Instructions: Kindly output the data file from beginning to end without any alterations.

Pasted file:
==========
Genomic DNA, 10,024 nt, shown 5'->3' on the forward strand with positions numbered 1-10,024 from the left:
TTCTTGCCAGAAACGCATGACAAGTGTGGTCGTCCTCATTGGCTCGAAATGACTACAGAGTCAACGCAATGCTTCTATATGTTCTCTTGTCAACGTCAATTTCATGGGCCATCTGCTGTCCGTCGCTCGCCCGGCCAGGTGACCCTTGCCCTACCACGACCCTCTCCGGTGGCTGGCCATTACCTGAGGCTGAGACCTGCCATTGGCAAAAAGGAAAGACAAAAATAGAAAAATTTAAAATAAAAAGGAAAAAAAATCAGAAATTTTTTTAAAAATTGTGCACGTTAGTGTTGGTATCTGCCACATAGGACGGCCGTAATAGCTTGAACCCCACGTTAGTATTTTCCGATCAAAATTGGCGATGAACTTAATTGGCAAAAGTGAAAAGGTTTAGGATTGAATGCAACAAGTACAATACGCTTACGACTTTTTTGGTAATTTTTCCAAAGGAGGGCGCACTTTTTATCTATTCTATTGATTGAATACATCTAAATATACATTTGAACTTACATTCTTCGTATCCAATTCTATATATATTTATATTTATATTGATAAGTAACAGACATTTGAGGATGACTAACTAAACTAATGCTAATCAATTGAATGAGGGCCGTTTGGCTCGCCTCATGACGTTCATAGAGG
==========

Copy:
Genomic DNA, 10,024 nt, shown 5'->3' on the forward strand with positions numbered 1-10,024 from the left:
TTCTTGCCAGAAACGCATGACAAGTGTGGTCGTCCTCATTGGCTCGAAATGACTACAGAGTCAACGCAATGCTTCTATATGTTCTCTTGTCAACGTCAATTTCATGGGCCATCTGCTGTCCGTCGCTCGCCCGGCCAGGTGACCCTTGCCCTACCACGACCCTCTCCGGTGGCTGGCCATTACCTGAGGCTGAGACCTGCCATTGGCAAAAAGGAAAGACAAAAATAGAAAAATTTAAAATAAAAAGGAAAAAAAATCAGAAATTTTTTTAAAAATTGTGCACGTTAGTGTTGGTATCTGCCACATAGGACGGCCGTAATAGCTTGAACCCCACGTTAGTATTTTCCGATCAAAATTGGCGATGAACTTAATTGGCAAAAGTGAAAAGGTTTAGGATTGAATGCAACAAGTACAATACGCTTACGACTTTTTTGGTAATTTTTCCAAAGGAGGGCGCACTTTTTATCTATTCTATTGATTGAATACATCTAAATATACATTTGAACTTACATTCTTCGTATCCAATTCTATATATATTTATATTTATATTGATAAGTAACAGACATTTGAGGATGACTAACTAAACTAATGCTAATCAATTGAATGAGGGCCGTTTGGCTCGCCTCATGACGTTCATAGAGG